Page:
Purely in the interests of gift giving, I used to really lament people who don’t like ‘stuff’. What are you supposed to give them as gifts, I would think. Why don’t they want candles or scarves or vases or another pair of earrings? Why don’t they delight in trinkets or accessories or homeware so you can pick out something knowing that it’s inevitable they’ll love it?
‘I’m easy to buy for’, I’d say, somewhat smugly, with absolutely no justification whatsoever to be so. ‘I LOVE stuff’.
And love stuff I did. I’ve collected quite the array of it over the years, thanks to a combination of my ability to imbue meaning or importance onto the most meaningless of things and my habit of finding ‘just one more’ book, candle, or dress totally necessary.
Unfortunately, these physical tokens – some of friendship or love or memories, some purely of my unfortunate predisposition to acquire stuff and things – have mounted up to quite literally fill all the space I have, in a very physical sense but in a way that’s more than that too. As time passes they seem to breathe agitation into my every room, and their collective, I’ve realised over the course of a few months, is actually having an effect on my mental energy.
I thought of two points I wanted to make a note of for further elaboration when I started writing this. I got distracted while typing the first, glanced upwards, and was immediately in the haphazard world of ‘I-need-to-clear-that-stuff-off-the-coffee-table’, thinking how lovely it would be to have a surface for decorative rather than storage purposes, and wondering why the edge of a paper bag that once contained Rob’s birthday present (last February) is still sitting behind a chair.
When I returned to the keyboard, the other thought had entirely disappeared; disgusted, presumably, at being lost yet again to distraction.
Side note, to clarify: I’m not in any way similar to the TV shows about serious hoarders, with a trinket tray containing toenails spanning 10 years which I just couldn’t bare to throw away. There is actual floor space in my flat; there’s just a large collection of relics from all of the little lives I’ve lived residing here too.
I often tidy when I feel stressed and have to blitz the room I’m in before I feel I can sit down to work effectively. This struck me as strange when I noticed it, because being messy has been a part of who I am for as long as I can remember. It takes real discipline for me to put things away as I use them; typically by the time I’ve left for work every morning there will be two hairbrushes, a towel and a bra on the bed, make up scattered all over the windowsill, and several items of clothing on the floor. It’s a long-held habit; my room was always untidy as a child. I always liked the connotation that this indicates you’re a creative person – my own narcissism at its finest – and indeed there are plenty of places that could very well be described as cluttered that make me feel inspired rather than stifled.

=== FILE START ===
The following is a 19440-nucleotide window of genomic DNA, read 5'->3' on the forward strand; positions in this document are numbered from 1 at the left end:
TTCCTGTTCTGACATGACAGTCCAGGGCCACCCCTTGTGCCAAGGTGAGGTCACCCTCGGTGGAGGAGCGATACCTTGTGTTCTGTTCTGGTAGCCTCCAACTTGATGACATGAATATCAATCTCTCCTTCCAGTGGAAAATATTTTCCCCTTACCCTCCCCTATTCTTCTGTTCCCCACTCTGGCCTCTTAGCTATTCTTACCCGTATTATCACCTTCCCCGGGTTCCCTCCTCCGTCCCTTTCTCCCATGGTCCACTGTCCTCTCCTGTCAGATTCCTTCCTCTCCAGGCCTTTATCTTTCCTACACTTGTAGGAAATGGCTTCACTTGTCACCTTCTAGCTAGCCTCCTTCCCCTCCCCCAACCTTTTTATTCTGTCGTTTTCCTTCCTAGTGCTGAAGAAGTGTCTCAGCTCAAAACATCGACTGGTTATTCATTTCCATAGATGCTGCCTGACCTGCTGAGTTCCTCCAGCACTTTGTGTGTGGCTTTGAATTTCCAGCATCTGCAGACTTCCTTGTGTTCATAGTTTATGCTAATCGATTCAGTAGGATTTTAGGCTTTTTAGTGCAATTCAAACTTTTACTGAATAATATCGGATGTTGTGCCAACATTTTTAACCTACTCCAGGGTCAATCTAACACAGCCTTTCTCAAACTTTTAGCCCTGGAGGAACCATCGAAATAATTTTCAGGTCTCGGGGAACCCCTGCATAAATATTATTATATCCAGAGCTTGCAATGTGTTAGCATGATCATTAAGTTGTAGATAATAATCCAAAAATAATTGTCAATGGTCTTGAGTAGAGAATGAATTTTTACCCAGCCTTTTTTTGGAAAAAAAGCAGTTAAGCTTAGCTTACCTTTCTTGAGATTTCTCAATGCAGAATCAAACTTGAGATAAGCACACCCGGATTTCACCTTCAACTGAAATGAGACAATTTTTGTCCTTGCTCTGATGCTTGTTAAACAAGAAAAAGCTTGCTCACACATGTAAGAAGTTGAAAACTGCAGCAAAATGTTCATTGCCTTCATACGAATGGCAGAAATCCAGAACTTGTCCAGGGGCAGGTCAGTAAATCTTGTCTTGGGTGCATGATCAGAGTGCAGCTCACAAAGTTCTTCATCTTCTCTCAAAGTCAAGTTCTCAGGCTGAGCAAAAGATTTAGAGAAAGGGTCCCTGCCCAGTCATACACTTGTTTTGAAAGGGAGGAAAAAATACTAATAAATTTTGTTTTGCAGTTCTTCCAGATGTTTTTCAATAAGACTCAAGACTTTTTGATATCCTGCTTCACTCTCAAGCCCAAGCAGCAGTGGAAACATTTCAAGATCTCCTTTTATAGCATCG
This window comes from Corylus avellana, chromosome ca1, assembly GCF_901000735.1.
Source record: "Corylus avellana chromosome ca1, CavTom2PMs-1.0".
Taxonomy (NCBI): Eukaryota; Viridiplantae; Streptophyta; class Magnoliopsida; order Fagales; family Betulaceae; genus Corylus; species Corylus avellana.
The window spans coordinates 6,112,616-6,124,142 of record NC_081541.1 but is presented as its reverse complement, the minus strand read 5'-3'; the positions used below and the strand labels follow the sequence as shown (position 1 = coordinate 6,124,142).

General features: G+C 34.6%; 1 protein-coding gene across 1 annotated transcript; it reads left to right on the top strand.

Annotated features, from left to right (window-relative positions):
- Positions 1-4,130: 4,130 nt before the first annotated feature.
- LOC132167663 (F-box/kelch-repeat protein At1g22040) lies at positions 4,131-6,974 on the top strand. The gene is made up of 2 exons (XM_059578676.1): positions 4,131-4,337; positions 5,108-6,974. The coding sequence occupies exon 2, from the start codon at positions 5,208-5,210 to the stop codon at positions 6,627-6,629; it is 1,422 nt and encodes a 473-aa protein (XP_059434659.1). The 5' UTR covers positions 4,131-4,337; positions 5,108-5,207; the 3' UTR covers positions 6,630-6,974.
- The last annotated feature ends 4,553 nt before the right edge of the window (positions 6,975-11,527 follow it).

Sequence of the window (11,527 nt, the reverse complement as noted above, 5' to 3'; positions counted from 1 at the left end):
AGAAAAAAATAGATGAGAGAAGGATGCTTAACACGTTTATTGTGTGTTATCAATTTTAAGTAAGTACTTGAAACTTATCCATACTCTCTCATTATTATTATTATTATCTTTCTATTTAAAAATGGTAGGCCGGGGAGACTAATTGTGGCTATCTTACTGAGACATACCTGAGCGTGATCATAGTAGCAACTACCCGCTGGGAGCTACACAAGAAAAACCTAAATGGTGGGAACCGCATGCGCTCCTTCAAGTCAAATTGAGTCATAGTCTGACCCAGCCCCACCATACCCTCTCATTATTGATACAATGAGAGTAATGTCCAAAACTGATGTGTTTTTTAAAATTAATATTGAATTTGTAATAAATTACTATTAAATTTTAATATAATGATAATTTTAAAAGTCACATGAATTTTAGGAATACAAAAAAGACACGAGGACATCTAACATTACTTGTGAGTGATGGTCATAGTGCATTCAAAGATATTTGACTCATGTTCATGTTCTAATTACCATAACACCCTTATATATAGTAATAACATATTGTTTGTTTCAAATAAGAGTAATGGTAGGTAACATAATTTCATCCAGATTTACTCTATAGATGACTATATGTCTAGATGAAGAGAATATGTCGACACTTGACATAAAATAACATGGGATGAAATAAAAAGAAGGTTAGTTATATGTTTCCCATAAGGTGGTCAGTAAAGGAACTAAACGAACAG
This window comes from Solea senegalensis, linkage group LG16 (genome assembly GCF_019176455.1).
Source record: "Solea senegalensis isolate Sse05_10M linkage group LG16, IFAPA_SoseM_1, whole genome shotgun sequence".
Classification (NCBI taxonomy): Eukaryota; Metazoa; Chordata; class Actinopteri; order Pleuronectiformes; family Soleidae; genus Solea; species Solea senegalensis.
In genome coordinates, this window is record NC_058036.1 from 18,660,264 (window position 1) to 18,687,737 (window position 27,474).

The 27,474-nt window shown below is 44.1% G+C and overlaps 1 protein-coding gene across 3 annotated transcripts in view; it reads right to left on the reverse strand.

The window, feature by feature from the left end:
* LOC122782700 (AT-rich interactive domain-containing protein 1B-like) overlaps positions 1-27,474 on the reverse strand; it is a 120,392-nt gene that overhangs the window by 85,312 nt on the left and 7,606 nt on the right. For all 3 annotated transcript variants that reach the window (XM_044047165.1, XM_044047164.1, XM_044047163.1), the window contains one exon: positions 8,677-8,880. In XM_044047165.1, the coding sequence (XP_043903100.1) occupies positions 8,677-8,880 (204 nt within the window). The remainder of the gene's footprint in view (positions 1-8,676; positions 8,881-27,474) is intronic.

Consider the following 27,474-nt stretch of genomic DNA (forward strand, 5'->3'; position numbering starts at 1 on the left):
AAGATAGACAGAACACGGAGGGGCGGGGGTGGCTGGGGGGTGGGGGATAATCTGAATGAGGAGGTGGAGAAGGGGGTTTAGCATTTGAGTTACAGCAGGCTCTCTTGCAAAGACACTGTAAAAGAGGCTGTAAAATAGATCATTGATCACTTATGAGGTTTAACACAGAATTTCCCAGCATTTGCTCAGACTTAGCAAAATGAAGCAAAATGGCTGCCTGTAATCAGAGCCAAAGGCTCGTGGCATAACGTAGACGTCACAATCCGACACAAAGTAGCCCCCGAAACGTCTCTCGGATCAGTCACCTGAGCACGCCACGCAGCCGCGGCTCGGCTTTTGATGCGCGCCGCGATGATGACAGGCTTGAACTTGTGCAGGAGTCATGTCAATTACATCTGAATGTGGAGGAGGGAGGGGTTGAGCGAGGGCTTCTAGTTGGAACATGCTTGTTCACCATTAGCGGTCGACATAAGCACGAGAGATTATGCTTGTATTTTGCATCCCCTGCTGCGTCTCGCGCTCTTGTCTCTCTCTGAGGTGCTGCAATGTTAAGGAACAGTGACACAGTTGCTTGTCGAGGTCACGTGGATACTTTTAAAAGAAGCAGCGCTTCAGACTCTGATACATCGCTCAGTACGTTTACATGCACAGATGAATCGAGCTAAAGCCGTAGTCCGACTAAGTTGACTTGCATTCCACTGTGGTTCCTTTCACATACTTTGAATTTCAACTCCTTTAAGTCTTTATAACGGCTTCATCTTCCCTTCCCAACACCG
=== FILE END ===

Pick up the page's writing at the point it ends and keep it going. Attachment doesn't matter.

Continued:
But now, a significant amount of time into my adult life, the clutter in my own home is becoming draining, the awareness of everything occupying the rooms around me making it difficult to fully focus.
Which, dramatic though it undoubtedly is, really does make sense: how can our environments really be calm and restful when they’re full of things we know we need to organise, things that hold power over us, and things that literally require us to clamber over them every day?
Of course, this one example of my own cluttered home speaks directly to our addiction to excess in general. We want more clothes, more money, more stuff and things, and none of it, broadly speaking, is adding to our wellbeing. There’s a swing away from this too, of course – looking at you, Marie Kondo – but the world we live in isn’t designed to allow us to fully disengage from the overload of ‘stuff’.
Which is a problem, when the same world we live in is also struggling with a climate emergency for which excessive consumption is a contributing factor. There’s more than enough waste in the world as there is, and throwing things away isn’t going to help the matter. For now, my best efforts can only be with two things. The first, a glaringly simple concept: just stop acquiring stuff. And the second, a gradual and careful clear out; finding new homes with the stuff that’s not serving me but might serve someone else, and hopefully easing my cluttered mind in the process.
I haven’t even started on digital clutter or mental clutter yet, but I suspect that a physical clear out might make tackling these two a little easier; I’ve even read that clutter is a form of procrastination, a distraction from having to focus on the things we really need to be doing, which considering my past relationship with this topic makes perfect sense.
TL;DR – I’m a naturally messy person and I like to hang on to stuff, but I’m starting to think it’s contributing to a lack of headspace that’s been a constant for the past few years. What’s my point? Who knows, but for now I’m on a mission to declutter my life.
Of course, I’ll always be someone who likes to hang on to things. But perhaps it’s time to part with the ‘grow your own reindeer’ that’s growing actual mould now, and stop acquiring quite so much shit – it feels like a crass and passé thing to be doing in the current climate anyway. I’m starting to think that maybe those people who don’t like ‘stuff’ had it right all along.